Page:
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Count V. It ordered Counts III, IV, and V to be served concurrently but consecutive to Mantooth's sentence on Count I.

Mantooth now appeals. Additional facts will be provided as necessary.

DISCUSSION

I. Canine Search

First, Mantooth argues that the State did not provide adequate evidence that Officer Bischoff's canine, Gaston, was certified, so there was no probable cause for the Troopers to search her vehicle. By extension, Mantooth asserts that the trial court should not have admitted the evidence the Troopers found in her vehicle because it was found pursuant to an illegal search.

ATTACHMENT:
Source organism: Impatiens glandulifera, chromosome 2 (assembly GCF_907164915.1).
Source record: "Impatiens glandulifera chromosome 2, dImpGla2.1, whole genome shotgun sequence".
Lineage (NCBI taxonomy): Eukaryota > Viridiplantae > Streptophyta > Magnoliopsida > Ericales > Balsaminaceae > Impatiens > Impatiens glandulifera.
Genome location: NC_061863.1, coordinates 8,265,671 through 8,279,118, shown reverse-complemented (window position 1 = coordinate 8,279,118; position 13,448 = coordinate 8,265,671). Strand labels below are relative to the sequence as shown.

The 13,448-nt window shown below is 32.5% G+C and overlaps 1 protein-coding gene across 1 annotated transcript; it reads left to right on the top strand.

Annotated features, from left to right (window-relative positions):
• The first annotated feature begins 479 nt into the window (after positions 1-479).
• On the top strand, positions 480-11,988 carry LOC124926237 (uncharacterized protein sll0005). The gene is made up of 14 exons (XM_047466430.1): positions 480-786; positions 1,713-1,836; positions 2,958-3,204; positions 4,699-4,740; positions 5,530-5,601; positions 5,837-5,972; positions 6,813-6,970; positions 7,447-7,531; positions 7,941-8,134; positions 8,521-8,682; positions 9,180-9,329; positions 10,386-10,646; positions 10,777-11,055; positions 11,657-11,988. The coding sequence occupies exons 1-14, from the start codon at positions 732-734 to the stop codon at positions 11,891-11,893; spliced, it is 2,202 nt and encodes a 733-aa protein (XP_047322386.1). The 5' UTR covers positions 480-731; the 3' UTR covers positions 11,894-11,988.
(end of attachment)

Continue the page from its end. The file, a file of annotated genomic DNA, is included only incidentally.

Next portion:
Preliminarily, we note that the admission or exclusion of evidence falls within the sound discretion of the trial court, and the trial court's determination regarding the admissibility of evidence is therefore reviewed on appeal only for an abuse of discretion. Alsheik v. Guerrero, 956 N.E.2d 1115, 1128 (Ind. Ct. App. 2011), reh'g denied. An abuse of discretion occurs where the decision is clearly against the logic of the facts and circumstances before the court. Troutner v. State, 951 N.E.2d 603, 611 (Ind. Ct. App. 2011), trans. denied. Mantooth raises this issue on two grounds—the Fourth Amendment of the United States Constitution and Article I, Section 11 of the Indiana Constitution. We will address each ground...